- There are many types of democracy, and Cuba has none of them. Bruce, you have yet to collaborate in good faith. I've previously made the mistake of trying to do so with you, and it was a complete waste of my time. The article is POV because you have taken neutral, factually-correct statements, and call any accurate representation of Cuba--including left-wing BBC reports--POV. I'm not going to play the game of finding dozens of additional sources to verify the already verified and patently obvious, just so you can play the No true Scotsman fallacy and move the bar and argue that the additional sources also aren't NPOV. You personify precisely what's wrong with Wikipedia--it rewards the persistent ideologue who has time to revert accurate articles into inaccurate ones. -- FRCP11 21:33, 30 May 2006 (UTC)
- Pardon me, it appears quite obvious that there are more than one POV's about this article, and it also is quite obvious that your belief that your POV is the factually-correct one, and the other POV's are the inaccurate ones is not a neutral type of editing. Please re-read Wikipedia is about verifiability, not truth. BruceHallman 21:47, 30 May 2006 (UTC)
rejected by the govenrment.
The logic of the phrase 'rejected by the government' is bad. Article #88(h) of the Cuban Constitution allows for legislative proposals backed by at least 10,000 citizens to be submitted directly to the National Assembly. The government, per Article #75(b) of the Constitution has every right to not accept any and all such proposals. BruceHallman 23:36, 30 May 2006 (UTC)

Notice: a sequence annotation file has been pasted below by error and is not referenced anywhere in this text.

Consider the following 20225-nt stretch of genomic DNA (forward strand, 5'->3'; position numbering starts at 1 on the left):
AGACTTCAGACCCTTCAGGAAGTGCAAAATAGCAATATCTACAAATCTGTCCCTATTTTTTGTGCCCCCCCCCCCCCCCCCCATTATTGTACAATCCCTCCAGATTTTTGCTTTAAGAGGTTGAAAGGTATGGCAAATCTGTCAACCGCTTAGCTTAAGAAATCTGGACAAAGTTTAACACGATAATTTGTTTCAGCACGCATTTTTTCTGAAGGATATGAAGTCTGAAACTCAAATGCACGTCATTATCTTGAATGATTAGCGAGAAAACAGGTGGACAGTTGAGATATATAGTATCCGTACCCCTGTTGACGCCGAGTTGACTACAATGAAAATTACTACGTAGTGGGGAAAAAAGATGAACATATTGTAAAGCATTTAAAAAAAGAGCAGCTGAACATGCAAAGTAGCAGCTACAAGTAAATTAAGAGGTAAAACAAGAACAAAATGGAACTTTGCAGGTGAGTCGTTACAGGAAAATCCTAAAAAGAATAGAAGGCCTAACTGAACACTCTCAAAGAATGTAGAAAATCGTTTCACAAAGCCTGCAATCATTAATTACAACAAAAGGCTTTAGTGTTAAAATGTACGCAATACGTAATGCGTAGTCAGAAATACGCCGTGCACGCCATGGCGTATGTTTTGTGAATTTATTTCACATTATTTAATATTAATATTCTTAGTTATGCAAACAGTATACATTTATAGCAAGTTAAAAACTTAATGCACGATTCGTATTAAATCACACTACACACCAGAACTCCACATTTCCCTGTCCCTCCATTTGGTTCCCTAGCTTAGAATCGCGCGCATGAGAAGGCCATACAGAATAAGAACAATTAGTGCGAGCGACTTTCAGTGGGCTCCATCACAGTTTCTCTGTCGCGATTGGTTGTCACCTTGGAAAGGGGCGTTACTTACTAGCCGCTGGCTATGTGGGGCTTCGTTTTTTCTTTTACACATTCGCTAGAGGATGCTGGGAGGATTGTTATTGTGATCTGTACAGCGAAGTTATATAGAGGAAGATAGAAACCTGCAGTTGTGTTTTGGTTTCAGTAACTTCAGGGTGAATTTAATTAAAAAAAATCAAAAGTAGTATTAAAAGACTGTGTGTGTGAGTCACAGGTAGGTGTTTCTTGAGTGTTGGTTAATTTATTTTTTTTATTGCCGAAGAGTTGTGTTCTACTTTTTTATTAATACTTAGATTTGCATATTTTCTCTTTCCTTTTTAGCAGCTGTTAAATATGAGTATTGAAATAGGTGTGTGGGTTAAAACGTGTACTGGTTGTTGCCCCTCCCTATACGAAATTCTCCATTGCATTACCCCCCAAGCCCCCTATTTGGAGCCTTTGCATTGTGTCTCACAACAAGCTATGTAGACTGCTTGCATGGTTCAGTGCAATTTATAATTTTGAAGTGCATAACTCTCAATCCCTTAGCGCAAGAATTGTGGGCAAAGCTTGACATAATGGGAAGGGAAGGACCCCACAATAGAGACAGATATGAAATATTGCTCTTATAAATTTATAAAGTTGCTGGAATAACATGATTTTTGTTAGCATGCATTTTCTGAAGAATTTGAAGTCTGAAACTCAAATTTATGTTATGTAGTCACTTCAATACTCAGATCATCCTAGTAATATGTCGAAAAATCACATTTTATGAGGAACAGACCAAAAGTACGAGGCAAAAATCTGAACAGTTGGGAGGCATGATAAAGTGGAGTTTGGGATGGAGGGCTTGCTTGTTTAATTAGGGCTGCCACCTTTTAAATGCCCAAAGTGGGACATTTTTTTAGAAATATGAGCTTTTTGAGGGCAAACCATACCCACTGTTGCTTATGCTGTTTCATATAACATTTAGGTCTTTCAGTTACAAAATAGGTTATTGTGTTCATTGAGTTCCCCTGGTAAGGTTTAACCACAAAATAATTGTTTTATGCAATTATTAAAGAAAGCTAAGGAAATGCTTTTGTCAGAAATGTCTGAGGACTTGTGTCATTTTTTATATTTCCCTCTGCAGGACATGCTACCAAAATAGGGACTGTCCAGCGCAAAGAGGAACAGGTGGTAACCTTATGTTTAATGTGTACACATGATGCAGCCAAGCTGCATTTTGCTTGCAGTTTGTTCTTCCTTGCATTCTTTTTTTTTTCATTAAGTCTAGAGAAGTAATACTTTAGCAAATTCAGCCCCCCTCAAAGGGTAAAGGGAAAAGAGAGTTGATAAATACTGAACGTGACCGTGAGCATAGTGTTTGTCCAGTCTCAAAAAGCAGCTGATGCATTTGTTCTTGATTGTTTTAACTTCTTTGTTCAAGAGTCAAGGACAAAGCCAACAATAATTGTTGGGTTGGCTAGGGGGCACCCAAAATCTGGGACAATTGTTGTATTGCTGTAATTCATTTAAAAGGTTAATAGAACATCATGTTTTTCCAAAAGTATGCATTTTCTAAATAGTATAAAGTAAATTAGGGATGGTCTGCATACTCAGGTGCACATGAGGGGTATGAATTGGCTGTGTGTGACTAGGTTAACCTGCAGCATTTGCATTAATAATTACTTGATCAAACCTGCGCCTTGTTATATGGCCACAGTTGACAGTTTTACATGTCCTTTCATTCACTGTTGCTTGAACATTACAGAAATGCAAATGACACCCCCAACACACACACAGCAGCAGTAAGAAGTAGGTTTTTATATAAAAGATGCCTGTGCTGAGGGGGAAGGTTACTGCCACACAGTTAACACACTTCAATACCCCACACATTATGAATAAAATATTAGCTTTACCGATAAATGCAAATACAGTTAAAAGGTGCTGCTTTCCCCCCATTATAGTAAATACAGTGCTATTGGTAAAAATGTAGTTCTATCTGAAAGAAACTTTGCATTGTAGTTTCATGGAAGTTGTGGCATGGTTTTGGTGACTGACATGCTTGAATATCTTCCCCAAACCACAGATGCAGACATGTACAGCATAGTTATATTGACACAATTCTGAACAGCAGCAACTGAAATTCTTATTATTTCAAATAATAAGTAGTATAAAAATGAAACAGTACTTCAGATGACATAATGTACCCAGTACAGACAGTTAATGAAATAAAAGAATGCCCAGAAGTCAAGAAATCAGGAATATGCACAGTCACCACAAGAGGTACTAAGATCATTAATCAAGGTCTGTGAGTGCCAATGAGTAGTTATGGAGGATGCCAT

This article seems to focus on everything but what the Varela Project is; it focuses entirely on the controversy around the attempt to get signatures but never informs the reader what the proposal was for. For a NPOV, this might be a good start. Windupcanary
- See the recent re-write which is a sincere attempt to provide 'content', meeting WP:V, WP:NPOV and WP:NOR. BruceHallman 17:19, 1 June 2006 (UTC)
More POV problems
Hallman has placed the Communist-propaganda line at the front of the article, with refutation of the blatantly untrue claims in there segregated into other sections, but feels the need to "balance" those other sections with additional Castro-propaganda lines. There's other slants in there: putting things like the UNHCR and IAHRC reports under "US State Department" to make it seem that these independent organizations have an anti-Cuba bias as opposed to an anti-totalitarian bias. This article needs dramatic cleanup because Hallman has made a complete hash of it in his efforts to sanitize criticism of his beloved dictator Castro. -- FRCP11 04:12, 1 June 2006 (UTC)
- Turning this into an attack on me is not helpful. My goal is editing the article per WP:V, WP:NOR and WP:NPOV and your attempts to restate it otherwise does not change that. BruceHallman 13:27, 1 June 2006 (UTC)
- Your statement "...these independent organizations have an anti-Cuba bias as opposed to an anti-totalitarian bias..." unfortunately reveals that you view this article as a battlefront for the conflict, as opposed to an encyclopedia article. Any neutral content, away from your POV, appears to you as an attack from the enemy. BruceHallman 13:27, 1 June 2006 (UTC)